Regulatory compliance was the focus of Marine Propulsion & Auxiliary Machinery readers attention in 2018. Craig Jallal looks back at the top five most-read stories
The most-read story in Marine Propulsion & Auxiliary Machinery in 2018 was one from the final month of the year. Panolin business development manager Phil Cumberlidge took a long hard look at the subject of stern tube lubricants and in particularly environmentally acceptable lubricants (EALs).
The premise of the article was the difference in performance of synthetic (highly refined) mineral oils versus conventional mineral-based (petroleum) oils with attention paid to compliance with the US Environmental Protection Agency (EPA) and its vessel general permit. This requires that vessels entering US waters must use EALs in oil-to-sea interfaces.
The crux of the matter was the reported breakdown in performance in some synthetic lubricants and the resulting non-compliance to EPA standards, according to Mr Cumberlidge. It would appear that the working life of the synthetic EALs was, in some cases, shorter than the traditional variants. This should become evident from a DNV GL joint development project with several marine insurers and the University of Sheffield, which will investigate the increase in stern tube bearing failure.
There can, of course, be many reasons for stern tube bearing failure and on choosing lubricants, Mr Cumberlidge offered this advice: It is the lubricant manufacturer’s job to tell customers about the key performance indicators of their lubricant(s) – so consult them and ask them what specific EAL base oil technology they use. If they say, “We use ester technology”, ask if it is natural, unsaturated, or a blend of saturated and unsaturated ester, or if it is the ‘real thing’ – a fully 100% saturated synthetic ester.
The second most popular article in 2018 was an examination of the role of eductors in stripping ballast water tanks which may result in outflow with too much sediment for sensors to give a proper reading.
This situation was highlighted by David Smith of The Ballast Water Centre at PML Applications in the UK in a June 2017 article that was still proving to be enormously popular in 2018. The article, Using eductors to strip treated ballast water explained that although ballast water may have been treated in line with compliance, under some circumstances, the use of educators might literally muddy the waters and hinder the chemical control function.
Eductors are pumps without moving parts that work on the Venturi effect. A stream of liquid with a head of pressure greater than that to be removed from the tank is forced through a narrowing in the pipework, creating a low-pressure area that sucks up the remaining liquid in the ballast tank. The high-pressure liquid is usually seawater pumped up from the harbour flowing through an eductor which sucks up the last 1% of the ballast water. At this stage the ballast water is likely to contain sediment, which can mask and cause misreadings in the outflow sensor.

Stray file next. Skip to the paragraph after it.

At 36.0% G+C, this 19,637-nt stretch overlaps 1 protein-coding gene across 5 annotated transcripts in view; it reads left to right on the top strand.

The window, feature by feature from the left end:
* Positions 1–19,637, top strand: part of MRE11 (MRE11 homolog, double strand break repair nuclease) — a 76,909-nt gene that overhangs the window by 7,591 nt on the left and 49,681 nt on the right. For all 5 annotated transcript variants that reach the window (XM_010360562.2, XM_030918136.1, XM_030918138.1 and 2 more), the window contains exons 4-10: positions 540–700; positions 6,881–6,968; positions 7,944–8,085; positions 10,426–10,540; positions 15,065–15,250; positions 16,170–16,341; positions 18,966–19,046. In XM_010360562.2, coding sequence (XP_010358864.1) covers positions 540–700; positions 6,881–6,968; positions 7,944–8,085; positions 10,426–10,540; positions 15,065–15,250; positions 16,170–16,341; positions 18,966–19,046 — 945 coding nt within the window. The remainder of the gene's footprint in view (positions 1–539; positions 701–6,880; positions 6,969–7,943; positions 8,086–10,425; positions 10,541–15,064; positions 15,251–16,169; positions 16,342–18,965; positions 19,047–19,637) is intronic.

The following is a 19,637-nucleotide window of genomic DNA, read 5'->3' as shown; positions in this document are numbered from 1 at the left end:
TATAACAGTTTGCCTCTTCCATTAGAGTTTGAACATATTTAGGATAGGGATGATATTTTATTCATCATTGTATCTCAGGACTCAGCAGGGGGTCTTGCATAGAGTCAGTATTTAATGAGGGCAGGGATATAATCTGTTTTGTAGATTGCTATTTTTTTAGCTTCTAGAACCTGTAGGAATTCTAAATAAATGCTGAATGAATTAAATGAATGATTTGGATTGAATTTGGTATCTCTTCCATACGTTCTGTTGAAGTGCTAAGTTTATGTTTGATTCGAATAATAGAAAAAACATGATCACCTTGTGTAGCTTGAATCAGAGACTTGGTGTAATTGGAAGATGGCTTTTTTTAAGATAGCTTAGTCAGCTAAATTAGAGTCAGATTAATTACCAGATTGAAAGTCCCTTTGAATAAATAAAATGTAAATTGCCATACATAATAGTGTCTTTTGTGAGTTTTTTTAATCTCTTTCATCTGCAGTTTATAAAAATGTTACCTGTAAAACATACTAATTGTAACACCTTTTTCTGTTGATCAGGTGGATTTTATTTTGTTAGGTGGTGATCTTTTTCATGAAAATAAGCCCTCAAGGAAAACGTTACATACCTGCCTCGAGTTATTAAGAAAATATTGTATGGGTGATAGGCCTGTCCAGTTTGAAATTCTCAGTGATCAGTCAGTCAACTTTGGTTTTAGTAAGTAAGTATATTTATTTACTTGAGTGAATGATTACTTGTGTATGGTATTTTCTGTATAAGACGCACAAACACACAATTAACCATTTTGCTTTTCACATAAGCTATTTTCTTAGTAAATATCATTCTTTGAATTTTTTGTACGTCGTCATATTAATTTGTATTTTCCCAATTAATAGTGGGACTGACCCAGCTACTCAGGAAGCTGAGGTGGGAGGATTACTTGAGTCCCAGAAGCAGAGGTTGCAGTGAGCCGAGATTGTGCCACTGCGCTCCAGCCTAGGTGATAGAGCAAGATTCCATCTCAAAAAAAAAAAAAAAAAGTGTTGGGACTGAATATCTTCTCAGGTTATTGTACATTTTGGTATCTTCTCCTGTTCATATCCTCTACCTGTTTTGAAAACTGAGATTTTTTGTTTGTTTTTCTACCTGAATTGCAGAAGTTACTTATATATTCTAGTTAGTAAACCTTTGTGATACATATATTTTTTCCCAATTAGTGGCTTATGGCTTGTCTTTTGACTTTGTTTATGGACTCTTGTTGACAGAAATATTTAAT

Mr Smith notes that this was discussed in February 2014 at MEPC 66 and it was proposed that if monitoring shows that the bulk of the ballast discharged through the main system does not need neutralising, “it is accepted that the remainder of the ballast water in the tanks will also be compliant and may be discharged via an eductor system using local water as motive water without additional monitoring.”
Inevitably, one of the most popular Marine Propulsion & Auxiliary Machinery articles in 2018 focused on IMO’s 2020 global sulphur water cap but this story carried a stark warning, too. Speaking at the SulphurCap2020 Conference in April 2018, ExxonMobil Aviation and Marine Lubricants global field engineering manager, Iain White’s remarks proved to be remarkable prescient in the wake of the Houston rogue fuel scandal.
2018 has been a painful year for many people in the engineering supply sector. Merger, consolidation and sale are words that at the human level always result in someone being made redundant. In the case of Rolls-Royce selling its marine division, it could be said that Rolls-Royce president Mikael Mäkinen went further than many executives in explaining the rationale for shrinking the business. In an exclusive interview with Paul Gunton he made it clear that this was not a fire sale. As we now know, the marine division has been purchased by Kongsberg of Norway and is currently being reviewed by the various competition authorities.
There were many new products and upgrades at this year’s SMM in Hamburg but one that caught the eye was that MET introduced logical progressions to its range of turbochargers.
Discussing the development of this product range, Mitsubishi Heavy Industries Marine Machinery & Equipment president Toshiaki Hori noted the need for physically smaller turbochargers is driven by a desire to reduce the weight of the propulsion unit, which coupled with the smaller size, increases the deadweight capacity of a given vessel.
Other considerations included the changes in emissions regulations. MET team leader and senior engineer in the radial turbocharger division Yushi Ono explained how these elements impact design and development. Higher pressure, explained Mr Ono, was required by engine manufacturers seeking to meet the demands of emissions regulation. The engine system needs a higher air charge to burn the fuel more completely, to reduce NOx emissions.
What were your favourite Marine Propulsion & Auxiliary Machinery stories in 2018? Email me, Craig Jallal: email@example.com